Learn where fish go, like to eat this summer
Hopefully, this year will not be as warm as 2011, when every summer day seemed hotter than the day before. Regardless of the temperature, fishing on Lake Norman should be great again. And to help jump- start the season, here are a few reminders that might help you catch a limit or two.
During the day, bream, perch and catfish are easy targets. Bream, (sunfish) love warm weather and can be found swimming along most shorelines that have a combination of shade and sunlight. Catfish cruise a little deeper but are extremely active in June, July and August. White perch, the mainstay for family vacation fishing trips, gather in large schools and bite feverishly throughout the day.
Those fishing at night can try their luck for bass, stripers and crappie. All three are attracted to lights that shine directly into the water after dark. Bass and striper fishermen seek out lighted boat docks. Those targeting crappie hang lanterns and other bright lights over the sides of their boats at night.
The best baits to use for lake favorites are:
• Bream – bread/dough balls, worms, crickets and popping bugs;
• Catfish – prepared stink baits, chicken parts, fresh-cut fish and live bream;
• White perch – small minnows, jigs, spoons and Sabiki rigs;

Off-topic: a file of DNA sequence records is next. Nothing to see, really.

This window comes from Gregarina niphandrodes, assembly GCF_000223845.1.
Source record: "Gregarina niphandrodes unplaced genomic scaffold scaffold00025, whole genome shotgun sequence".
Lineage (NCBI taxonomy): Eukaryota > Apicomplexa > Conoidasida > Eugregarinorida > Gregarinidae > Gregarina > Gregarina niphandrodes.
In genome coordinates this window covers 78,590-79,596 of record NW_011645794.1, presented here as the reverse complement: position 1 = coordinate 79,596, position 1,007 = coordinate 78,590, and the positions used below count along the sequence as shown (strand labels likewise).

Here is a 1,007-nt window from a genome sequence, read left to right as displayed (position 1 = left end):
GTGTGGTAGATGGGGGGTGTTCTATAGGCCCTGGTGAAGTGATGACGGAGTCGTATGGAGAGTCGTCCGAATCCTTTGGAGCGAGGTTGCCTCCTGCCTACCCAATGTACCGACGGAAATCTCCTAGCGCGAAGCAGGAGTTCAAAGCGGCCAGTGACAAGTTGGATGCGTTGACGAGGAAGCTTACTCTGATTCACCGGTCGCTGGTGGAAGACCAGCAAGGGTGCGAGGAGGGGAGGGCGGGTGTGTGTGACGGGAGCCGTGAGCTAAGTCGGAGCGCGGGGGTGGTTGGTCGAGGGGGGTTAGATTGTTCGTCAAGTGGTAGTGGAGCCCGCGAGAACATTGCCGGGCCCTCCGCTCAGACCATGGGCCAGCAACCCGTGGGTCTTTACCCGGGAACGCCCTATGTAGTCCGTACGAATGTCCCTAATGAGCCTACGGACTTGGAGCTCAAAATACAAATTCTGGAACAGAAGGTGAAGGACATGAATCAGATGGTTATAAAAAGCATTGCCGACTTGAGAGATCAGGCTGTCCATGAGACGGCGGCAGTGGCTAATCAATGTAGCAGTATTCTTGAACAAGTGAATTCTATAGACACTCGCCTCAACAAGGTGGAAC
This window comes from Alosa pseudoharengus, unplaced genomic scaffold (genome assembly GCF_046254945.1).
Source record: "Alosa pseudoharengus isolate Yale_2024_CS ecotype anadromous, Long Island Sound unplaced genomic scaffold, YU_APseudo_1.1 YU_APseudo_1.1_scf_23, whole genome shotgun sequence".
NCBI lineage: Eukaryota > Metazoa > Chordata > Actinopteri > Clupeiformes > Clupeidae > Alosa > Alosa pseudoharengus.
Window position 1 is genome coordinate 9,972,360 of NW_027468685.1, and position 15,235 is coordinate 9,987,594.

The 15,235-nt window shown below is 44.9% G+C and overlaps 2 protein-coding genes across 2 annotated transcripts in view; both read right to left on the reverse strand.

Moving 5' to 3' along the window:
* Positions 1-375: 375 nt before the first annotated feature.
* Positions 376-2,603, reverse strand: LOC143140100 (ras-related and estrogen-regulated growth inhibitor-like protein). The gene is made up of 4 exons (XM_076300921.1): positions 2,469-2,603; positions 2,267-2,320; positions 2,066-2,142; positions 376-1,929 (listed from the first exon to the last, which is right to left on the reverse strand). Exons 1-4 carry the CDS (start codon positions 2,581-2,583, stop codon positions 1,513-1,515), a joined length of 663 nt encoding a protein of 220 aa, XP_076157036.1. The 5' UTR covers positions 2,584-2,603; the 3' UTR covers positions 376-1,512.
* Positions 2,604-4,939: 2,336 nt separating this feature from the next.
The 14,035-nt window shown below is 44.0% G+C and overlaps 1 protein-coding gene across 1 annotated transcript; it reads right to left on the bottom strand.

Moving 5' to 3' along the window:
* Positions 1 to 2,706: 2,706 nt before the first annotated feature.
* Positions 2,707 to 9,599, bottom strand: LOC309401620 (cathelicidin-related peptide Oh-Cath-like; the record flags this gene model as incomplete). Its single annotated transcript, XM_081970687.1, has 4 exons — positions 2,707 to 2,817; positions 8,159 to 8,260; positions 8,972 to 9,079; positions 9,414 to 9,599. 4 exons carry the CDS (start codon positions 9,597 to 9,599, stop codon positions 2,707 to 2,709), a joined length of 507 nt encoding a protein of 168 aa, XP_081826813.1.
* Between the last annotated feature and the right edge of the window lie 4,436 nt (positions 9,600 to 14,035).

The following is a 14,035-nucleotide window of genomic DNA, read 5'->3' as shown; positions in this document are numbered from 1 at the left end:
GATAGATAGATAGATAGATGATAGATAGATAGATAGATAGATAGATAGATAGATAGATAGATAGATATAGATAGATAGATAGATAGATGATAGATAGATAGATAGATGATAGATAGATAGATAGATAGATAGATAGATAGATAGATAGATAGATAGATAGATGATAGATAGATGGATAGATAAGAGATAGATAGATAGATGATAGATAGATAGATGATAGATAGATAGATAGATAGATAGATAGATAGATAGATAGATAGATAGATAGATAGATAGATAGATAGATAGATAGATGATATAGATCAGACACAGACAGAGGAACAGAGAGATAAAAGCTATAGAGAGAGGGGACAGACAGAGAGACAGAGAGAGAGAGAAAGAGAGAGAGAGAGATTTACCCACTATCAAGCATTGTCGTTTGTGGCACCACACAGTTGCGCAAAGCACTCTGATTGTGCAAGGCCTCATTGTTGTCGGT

• Bass – large minnows, top-water lures, soft plastics and swim and crank baits;
• Stripers – live shad, herring, shiners, roadrunners and bucktails; and
• Crappie – crappie minnows.
When fishing for bream, perch, channel catfish and crappie, a light action six-to-seven-foot spinning outfit loaded with six- to 10-pound test line is perfect. Bass, stripers, blue and flathead catfish are larger and require stronger tackle and line.
The best places to find various species are:
• Bridge pilings – crappie, bass and stripers;
• Submerged brush/deepwater attractors – bass and crappie;
• Piers and boat houses – all species;
• Channel markers – bass;
• Boat basins – bass, catfish and bream;
• Shorelines, fallen trees or overhanging limbs – bass and bream; and
• Deep coves and pockets – white perch and spotted bass.
• The Lake Norman Sail & Power Squadron will offer a boater safety class at 8 a.m. June 2 at the Mount Mourne Volunteer Fire Department, 1577 Mecklenburg Hwy. The class costs $45 and includes a student manual and lunch. Register at www.usps.org/lake
norman or call Bob Yannacci at 704-660-5568.
Hot spots of the week
White perch and spotted bass are suspending in water to 40 feet. Catfishing is improving with water temperatures topping 80 degrees. Stink baits fished from docks and anchored boats are tempting channel cats, while a variety of fresh cut and live baits are luring blue and flatheads. Deep docks, river points and humps are the places to catch larger bass throughout the day.
The surface water temperature varies by locations, but is mainly in the 80s in open waters not affected by power generation. The water level is about 2.4 feet below full pond on Lake Norman.
Capt. Gus Gustafson of Lake Norman Ventures is a full-time professional fishing guide on Lake Norman. Visit his web site, www.Fishingwithgus.com.